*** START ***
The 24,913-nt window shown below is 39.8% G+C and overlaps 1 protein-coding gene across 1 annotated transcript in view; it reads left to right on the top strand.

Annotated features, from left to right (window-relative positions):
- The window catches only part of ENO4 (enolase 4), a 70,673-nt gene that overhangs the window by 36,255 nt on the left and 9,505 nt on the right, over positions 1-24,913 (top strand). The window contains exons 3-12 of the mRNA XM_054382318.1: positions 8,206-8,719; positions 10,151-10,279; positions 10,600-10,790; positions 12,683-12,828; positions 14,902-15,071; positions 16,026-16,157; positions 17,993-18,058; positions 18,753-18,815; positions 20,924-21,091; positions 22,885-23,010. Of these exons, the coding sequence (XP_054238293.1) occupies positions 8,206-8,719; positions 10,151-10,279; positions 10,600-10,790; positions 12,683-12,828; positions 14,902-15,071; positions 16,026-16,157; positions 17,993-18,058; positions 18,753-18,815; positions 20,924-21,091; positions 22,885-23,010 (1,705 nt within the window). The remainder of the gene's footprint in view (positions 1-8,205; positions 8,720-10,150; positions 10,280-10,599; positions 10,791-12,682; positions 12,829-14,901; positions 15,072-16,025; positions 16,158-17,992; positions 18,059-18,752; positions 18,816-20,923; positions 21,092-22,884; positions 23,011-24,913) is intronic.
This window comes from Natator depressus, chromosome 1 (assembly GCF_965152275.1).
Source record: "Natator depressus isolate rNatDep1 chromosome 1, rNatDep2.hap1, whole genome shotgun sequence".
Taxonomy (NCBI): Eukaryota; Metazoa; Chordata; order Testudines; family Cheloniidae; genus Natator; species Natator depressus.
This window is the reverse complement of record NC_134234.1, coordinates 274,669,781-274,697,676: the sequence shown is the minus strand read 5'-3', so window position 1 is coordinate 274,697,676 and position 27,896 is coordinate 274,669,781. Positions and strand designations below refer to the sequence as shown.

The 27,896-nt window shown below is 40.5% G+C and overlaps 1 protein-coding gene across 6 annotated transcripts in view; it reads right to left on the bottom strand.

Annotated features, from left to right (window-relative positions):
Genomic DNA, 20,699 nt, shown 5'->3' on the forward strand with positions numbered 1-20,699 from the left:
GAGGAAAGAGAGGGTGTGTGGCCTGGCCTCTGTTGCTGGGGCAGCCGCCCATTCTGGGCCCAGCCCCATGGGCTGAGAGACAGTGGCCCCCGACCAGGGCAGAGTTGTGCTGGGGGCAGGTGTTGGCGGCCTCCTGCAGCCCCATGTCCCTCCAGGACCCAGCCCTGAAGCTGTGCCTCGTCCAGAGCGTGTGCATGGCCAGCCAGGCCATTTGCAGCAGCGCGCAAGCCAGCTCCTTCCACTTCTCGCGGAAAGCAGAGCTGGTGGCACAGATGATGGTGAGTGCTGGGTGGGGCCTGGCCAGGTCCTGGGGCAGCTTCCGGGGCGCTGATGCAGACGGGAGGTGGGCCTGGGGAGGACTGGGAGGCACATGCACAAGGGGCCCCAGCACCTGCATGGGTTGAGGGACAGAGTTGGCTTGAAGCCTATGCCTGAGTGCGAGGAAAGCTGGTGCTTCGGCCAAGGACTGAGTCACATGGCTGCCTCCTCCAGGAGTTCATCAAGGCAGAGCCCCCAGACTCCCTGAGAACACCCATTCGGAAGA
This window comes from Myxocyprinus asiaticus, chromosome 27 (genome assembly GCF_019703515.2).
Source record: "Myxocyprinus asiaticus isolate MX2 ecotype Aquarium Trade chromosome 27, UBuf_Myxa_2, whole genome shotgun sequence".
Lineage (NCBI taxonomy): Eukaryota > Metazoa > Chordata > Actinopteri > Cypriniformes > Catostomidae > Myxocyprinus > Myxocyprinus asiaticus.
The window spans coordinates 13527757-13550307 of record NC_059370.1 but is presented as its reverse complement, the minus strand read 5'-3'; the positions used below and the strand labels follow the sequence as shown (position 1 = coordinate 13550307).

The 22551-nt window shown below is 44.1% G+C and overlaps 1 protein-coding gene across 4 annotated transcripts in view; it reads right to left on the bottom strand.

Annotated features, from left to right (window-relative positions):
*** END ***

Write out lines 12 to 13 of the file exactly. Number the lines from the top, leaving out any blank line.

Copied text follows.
This window comes from Myxocyprinus asiaticus, chromosome 27 (genome assembly GCF_019703515.2).
Source record: "Myxocyprinus asiaticus isolate MX2 ecotype Aquarium Trade chromosome 27, UBuf_Myxa_2, whole genome shotgun sequence".